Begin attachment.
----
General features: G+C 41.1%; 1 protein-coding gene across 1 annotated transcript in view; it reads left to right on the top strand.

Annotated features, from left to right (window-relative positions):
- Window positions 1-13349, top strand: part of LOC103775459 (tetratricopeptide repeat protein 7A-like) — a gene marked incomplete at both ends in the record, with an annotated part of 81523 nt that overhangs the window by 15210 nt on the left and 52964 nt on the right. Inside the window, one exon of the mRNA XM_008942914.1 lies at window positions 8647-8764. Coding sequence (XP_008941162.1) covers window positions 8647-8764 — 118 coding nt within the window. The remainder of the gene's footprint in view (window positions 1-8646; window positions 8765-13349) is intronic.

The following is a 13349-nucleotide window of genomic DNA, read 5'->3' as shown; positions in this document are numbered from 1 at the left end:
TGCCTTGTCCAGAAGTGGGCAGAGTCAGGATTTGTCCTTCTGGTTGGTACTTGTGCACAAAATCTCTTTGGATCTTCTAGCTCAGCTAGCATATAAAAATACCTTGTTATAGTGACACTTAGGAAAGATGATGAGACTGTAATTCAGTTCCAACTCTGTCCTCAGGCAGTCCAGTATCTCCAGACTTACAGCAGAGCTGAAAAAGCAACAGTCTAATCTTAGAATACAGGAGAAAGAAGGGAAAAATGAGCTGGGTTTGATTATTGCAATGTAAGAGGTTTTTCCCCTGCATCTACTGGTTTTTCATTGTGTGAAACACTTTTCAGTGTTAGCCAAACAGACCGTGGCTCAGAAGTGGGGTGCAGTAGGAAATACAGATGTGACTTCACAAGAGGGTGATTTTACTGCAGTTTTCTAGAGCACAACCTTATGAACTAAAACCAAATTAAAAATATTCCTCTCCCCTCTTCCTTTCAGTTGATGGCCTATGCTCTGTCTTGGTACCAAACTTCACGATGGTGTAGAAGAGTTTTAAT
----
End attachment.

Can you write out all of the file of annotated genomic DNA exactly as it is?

General features: G+C 41.1%; 1 protein-coding gene across 1 annotated transcript in view; it reads left to right on the top strand.

Annotated features, from left to right (window-relative positions):
- Window positions 1-13349, top strand: part of LOC103775459 (tetratricopeptide repeat protein 7A-like) — a gene marked incomplete at both ends in the record, with an annotated part of 81523 nt that overhangs the window by 15210 nt on the left and 52964 nt on the right. Inside the window, one exon of the mRNA XM_008942914.1 lies at window positions 8647-8764. Coding sequence (XP_008941162.1) covers window positions 8647-8764 — 118 coding nt within the window. The remainder of the gene's footprint in view (window positions 1-8646; window positions 8765-13349) is intronic.

The following is a 13349-nucleotide window of genomic DNA, read 5'->3' as shown; positions in this document are numbered from 1 at the left end:
TGCCTTGTCCAGAAGTGGGCAGAGTCAGGATTTGTCCTTCTGGTTGGTACTTGTGCACAAAATCTCTTTGGATCTTCTAGCTCAGCTAGCATATAAAAATACCTTGTTATAGTGACACTTAGGAAAGATGATGAGACTGTAATTCAGTTCCAACTCTGTCCTCAGGCAGTCCAGTATCTCCAGACTTACAGCAGAGCTGAAAAAGCAACAGTCTAATCTTAGAATACAGGAGAAAGAAGGGAAAAATGAGCTGGGTTTGATTATTGCAATGTAAGAGGTTTTTCCCCTGCATCTACTGGTTTTTCATTGTGTGAAACACTTTTCAGTGTTAGCCAAACAGACCGTGGCTCAGAAGTGGGGTGCAGTAGGAAATACAGATGTGACTTCACAAGAGGGTGATTTTACTGCAGTTTTCTAGAGCACAACCTTATGAACTAAAACCAAATTAAAAATATTCCTCTCCCCTCTTCCTTTCAGTTGATGGCCTATGCTCTGTCTTGGTACCAAACTTCACGATGGTGTAGAAGAGTTTTAAT